The Independent View: Lester Pearson and the triumph of progressive change in Canada

Canada flag License Some rights reserved by archer10 (Dennis)For many progressives, America’s northern neighbour Canada has long been associated with progressive social change, with successive governments of the past century introducing such policy innovations as universal family allowances, supplementary pensions, and free health care. 2013 marked the 50th anniversary of the election of the innovative Liberal government of Lester Pearson. Holding office from 1963 to 1968, the Pearson Government implemented a programme of social reform that not only led to the emergence of Canada’s contemporary welfare state, but arguably cemented Canada’s reputation as a leader of innovative social change.

Lester Pearson’s government came to office when Pearson’s Liberal Party (an ideologically diverse party of the centre) had come to be dominated by its reform wing, and when public opinion was supportive of measures aimed at expanding social programmes. Over the next five years, Pearson’s government introduced a broad range of reforms aimed at meeting public expectations for greater activism on the part of the federal government.

In 1964, for instance, youth allowances were introduced for the parents of 16 to 17-year olds who had attended school or university but were unable to continue to do so due to serious illness. The Canada Pension Plan of 1966 built on the existing old-age pension system by introducing index-linked retirement, survivor, disability, and death benefits, while a guaranteed minimum income scheme for low-income seniors was implemented a year later.The Canada Assistance Plan of 1966 introduced a national system of social assistance that not only provided a broad range of social services such as family counselling and childcare, but a financial safety net for those with little money and disabled persons who were unemployed.

Laws on divorce and homosexuality were liberalised, while a rural development fund was set up to support rural regions facing problems of low income and economic adjustment. In addition, public housing construction was greatly accelerated.

For those in education, a student loans programme was introduced to provide financial support to post-secondary students, while members of the workforce benefited from manpower training measures, the introduction of collective bargaining rights in the public service, and a national labour code that introduced a 40-hour work week and a fortnight’s holiday for all workers.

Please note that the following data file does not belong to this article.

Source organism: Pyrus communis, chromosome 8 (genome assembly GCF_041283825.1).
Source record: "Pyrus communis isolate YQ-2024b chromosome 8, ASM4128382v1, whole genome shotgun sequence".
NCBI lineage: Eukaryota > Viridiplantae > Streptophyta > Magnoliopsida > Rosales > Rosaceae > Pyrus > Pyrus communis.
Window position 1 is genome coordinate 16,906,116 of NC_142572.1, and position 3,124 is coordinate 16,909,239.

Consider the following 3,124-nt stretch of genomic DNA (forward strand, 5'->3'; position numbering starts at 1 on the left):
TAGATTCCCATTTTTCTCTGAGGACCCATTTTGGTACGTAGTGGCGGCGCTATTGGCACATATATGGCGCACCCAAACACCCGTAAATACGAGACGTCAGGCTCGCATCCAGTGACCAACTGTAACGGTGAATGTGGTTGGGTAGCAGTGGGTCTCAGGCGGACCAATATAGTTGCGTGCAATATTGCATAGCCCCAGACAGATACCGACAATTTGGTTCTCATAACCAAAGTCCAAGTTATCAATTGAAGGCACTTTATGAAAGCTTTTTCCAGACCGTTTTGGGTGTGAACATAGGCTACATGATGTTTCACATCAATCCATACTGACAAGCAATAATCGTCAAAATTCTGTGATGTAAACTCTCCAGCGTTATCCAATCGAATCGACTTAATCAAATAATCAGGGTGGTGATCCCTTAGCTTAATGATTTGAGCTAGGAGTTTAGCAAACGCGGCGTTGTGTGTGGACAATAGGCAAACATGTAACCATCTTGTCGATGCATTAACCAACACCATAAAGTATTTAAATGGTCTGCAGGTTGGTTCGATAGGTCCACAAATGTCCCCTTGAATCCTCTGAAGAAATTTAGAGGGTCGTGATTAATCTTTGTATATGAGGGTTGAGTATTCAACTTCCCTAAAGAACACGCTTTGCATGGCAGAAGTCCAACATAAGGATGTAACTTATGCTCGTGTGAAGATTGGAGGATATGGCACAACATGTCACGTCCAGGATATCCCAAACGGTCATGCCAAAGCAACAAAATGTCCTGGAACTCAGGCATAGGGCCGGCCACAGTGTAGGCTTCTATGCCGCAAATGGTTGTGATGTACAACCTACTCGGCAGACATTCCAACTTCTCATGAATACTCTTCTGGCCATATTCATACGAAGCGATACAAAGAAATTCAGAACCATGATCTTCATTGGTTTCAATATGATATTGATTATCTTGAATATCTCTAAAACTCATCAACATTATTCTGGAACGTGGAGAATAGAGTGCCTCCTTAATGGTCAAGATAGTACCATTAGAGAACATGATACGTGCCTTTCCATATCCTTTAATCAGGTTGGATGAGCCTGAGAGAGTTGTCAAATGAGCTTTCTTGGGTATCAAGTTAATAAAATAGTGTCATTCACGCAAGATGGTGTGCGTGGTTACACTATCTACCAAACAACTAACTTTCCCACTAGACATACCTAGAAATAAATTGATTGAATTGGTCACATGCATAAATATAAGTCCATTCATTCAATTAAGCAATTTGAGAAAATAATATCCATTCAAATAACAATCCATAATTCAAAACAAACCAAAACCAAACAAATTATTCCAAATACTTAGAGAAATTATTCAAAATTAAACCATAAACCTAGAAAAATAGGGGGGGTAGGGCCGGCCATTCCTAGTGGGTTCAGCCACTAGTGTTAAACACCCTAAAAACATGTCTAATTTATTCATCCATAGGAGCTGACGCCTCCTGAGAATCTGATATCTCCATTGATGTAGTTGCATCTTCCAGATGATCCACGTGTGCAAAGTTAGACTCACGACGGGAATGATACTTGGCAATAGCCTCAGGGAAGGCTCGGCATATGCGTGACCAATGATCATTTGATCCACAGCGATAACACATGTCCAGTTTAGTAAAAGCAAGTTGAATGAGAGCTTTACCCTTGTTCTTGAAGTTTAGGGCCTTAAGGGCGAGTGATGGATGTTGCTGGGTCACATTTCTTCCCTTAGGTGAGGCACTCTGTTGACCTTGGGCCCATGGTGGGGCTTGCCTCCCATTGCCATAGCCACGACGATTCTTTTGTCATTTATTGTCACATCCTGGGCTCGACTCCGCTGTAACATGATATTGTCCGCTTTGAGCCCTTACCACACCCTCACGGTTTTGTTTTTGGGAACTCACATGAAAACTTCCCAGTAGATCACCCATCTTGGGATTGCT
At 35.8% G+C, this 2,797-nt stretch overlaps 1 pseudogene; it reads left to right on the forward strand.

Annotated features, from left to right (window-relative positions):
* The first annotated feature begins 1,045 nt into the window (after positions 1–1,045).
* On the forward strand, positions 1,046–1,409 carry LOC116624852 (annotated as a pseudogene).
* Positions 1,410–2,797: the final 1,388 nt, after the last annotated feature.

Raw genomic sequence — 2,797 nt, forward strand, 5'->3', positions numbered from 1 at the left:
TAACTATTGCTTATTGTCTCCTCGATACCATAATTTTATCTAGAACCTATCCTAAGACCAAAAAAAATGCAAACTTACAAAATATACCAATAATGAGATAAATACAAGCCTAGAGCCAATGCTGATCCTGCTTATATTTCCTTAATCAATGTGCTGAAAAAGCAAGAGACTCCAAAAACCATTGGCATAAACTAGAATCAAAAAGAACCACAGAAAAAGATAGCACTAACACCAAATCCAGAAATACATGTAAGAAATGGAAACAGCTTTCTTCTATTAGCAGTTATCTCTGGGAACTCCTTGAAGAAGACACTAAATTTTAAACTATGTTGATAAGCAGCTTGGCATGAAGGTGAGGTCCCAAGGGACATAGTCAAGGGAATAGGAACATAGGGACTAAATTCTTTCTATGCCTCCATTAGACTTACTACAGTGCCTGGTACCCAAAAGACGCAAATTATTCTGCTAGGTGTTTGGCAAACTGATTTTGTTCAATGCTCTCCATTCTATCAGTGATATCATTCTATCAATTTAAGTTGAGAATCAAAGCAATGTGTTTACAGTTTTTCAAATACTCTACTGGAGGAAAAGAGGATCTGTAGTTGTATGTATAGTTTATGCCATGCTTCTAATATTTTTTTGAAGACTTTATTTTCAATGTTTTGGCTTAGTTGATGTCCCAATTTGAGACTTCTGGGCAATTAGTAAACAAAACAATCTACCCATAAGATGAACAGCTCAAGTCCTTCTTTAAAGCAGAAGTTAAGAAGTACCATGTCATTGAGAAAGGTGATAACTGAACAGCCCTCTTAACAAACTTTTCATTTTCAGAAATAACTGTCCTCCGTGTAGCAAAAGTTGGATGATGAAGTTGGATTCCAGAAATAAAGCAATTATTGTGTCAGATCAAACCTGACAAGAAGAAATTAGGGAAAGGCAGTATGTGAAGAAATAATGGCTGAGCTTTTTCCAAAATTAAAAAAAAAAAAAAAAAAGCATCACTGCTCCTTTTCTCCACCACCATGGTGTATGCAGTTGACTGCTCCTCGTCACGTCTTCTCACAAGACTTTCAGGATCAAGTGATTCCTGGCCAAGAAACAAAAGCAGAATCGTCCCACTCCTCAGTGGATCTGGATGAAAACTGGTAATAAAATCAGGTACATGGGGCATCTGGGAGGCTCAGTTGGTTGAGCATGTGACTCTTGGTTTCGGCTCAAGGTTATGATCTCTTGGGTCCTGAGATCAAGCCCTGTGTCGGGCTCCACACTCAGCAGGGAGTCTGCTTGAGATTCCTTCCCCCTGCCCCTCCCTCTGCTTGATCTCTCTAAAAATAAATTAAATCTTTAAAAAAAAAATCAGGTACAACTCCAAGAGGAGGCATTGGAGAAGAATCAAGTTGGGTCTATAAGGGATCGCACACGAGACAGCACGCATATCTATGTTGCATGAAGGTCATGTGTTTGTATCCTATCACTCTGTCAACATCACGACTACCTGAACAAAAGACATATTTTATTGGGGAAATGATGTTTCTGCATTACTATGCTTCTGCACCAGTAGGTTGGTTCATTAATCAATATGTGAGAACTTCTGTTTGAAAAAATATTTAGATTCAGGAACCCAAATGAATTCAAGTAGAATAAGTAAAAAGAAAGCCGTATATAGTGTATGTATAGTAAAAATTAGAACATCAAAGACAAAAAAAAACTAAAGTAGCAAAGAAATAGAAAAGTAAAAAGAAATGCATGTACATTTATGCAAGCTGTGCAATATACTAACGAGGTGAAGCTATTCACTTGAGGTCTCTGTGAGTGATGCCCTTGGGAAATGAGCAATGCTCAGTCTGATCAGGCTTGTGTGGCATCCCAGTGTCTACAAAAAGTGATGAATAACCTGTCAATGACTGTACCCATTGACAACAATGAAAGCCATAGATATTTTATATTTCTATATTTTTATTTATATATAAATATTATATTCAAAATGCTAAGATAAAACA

In the field of health, Pearson’s government passed the revolutionary Medical Care Act of 1966, establishing a system of free health care for all. Since 1957, the federal government had provided public insurance to subsidise the costs of inpatient hospital care, but the 1966 Act went further by universalising access to all forms of treatment, effectively making healthcare a badge of citizenship.

The lesson that progressives today can learn from the record of the Pearson Government is that a party with a comprehensive reform programme, and the desire to implement it, can affect much in the way of positive change. For progressives at a time of austerity, the Pearson reform programme is not only an inspiration, but a model to aspire to.


Photo by archer10 (Dennis)

* Vittorio Trevitt has written for Respublica, Democratic Audit, Catch 21, Fabian Society and Compass. He has also done voluntary work for the Labour Party, including campaigning on behalf of local candidates, carrying out research for speeches, and writing articles to raise awareness of important social issues. He believes in British socialists and liberals working together to achieve progressive ends, united by their commitment to equality, freedom, and justice.

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  • A review of Canadian political history might note that its politics are now dominated by a “Conservative Party” which is the merger of a UKIP-style right-wing populist party with the collapsed remnants of Canada’s “Tories” (the former Progressive Conservatives). This bleak scenario is not an impossible one for the UK.

  • The Liberals have picked up since Trudeau took over last year, they lead in most national polls, coming from a shock third place at the last General, but it is close and will probably be a hung parliament whoever wins. They recently won the British Columbia and Quebec provincial elections, think there is one in Ontario this week,the polls are all over the place with this one, mind you they were all forecasting an NDP win in British Columbia.

  • Its nice to read peoples’ comments on my article. I took great pleasure in writing it.

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